Mental Health and Myositis Awareness Month’s meet, Jerry shares his story

I’m about to share a bit about myself that may be scary or shocking. I am certainly exposing some darker sides of my past that some would consider too private or forbidden to share, but I do it to show you that there is always light on the other side of darkness, you just have to be willing to reach out for help.

In my younger years, teens into early twenties, depression struck me very hard. I sought help but ultimately I was just in a very dark mental state and I tried to commit suicide twice, about 2 years apart. For me, being diagnosed with depression as a disease was important. I was able to understand that parts of it I could not control and that medications can help. There was also another factor on top of clinical depression, situational depression. I was going through a very tough transition in my life.

Later, around 2003, when I was first being worked up for muscle weakness and never-ending pain, there were two things that held up a myositis diagnosis. First, at that time, doctors didn’t believe pain was associated with myositis. That has since been found to be incorrect. The second reason was having a history of severe depression and suicide attempts. Even in the healthcare field, I was stigmatized and was told the illness “was in my head” by a very prominent doctor at a University Hospital. When my primary care physician received that report, he refused to move further. I was devastated and wondered if I was really making myself sick.

At the request of my primary care doctor, I went to see a psychiatrist, who after careful consideration determined that my symptoms and my illness were not a result of mental health, or psychosomatic illness, but rather an actual physical illness. With that clearance, doors once again opened to continuing to search for a diagnosis.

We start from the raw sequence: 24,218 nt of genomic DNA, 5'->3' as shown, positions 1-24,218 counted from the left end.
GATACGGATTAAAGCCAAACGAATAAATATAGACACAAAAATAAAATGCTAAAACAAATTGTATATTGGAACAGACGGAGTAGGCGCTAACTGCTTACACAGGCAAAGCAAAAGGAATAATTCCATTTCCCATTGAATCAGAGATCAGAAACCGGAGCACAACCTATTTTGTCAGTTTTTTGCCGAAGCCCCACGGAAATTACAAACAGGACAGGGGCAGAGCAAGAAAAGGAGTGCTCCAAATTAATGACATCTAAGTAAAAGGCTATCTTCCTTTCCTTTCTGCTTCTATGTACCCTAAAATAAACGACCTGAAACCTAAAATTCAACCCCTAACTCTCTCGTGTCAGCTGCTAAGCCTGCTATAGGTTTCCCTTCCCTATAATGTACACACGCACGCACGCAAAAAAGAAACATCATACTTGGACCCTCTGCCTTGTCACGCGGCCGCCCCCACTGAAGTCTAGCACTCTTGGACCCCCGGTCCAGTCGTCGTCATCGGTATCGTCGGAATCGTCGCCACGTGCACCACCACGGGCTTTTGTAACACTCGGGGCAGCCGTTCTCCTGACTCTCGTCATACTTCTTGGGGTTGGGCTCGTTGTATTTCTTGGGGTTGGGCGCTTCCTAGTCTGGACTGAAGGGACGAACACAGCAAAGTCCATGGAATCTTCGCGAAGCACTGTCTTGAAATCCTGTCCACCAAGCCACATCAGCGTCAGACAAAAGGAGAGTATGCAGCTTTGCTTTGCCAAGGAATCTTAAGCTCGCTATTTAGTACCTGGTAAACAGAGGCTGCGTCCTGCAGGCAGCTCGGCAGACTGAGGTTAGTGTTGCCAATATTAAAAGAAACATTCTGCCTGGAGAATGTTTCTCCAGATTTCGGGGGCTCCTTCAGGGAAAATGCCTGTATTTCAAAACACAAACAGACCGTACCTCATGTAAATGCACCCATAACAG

After an almost 3-year battle and about 15 doctors later, a new, local small-town doctor officially diagnosed me with the rare disease, Polymyositis. On my first visit with him, he asked if a muscle biopsy was ever performed and it hadn’t been. After visiting some of the big-time hospitals and having biopsies of many different organs, no one ever suggested a muscle biopsy. Once the biopsy results came back they clearly showed myositis, at the time polymyositis.

“Emotionally I felt lost, alone, confused, and isolated.”

Finally having a diagnosis, I turned to the Internet to research. The information I found was scary, to say the least. I didn’t know at the time that the information available was somewhat outdated, sometimes unreliable, and often frightening, especially when reading about mortality rates. After my initial research and thinking about how I was feeling both physically and emotionally, and not having the ability to talk to others living with the same disease, I wanted to take my own life again. I was back in that dark place I had been in before.

When I thought there was no hope going forward due to this rare disease, I honestly did not know what to do. Emotionally I felt lost, alone, confused, and isolated. I had stopped working due to the pain, weakness, fatigue, and constant hospital admissions. For weeks on end, the same four walls surrounded me and I didn’t want to do anything but end this awful existence. The loss of my independence also played a huge role in my mental health. Depression had me down and had me in a place I didn’t think I could recover from again.

Myositis and depression were not only affecting me, they were affecting my parents, my partner, my family members, and friends. The fact that most of my friends stopped coming around or even calling made it even worse for me emotionally. I needed and wanted, that companionship and laughter. I also had extreme feelings of guilt about people taking care of me. They were giving up their time and energy to help me and I didn’t feel worthy. And, I felt that no matter how much I explained it, no one would ever truly understand what my life was like living with myositis because on the outside I didn’t really look sick. This is a part of a battle living with invisible illnesses.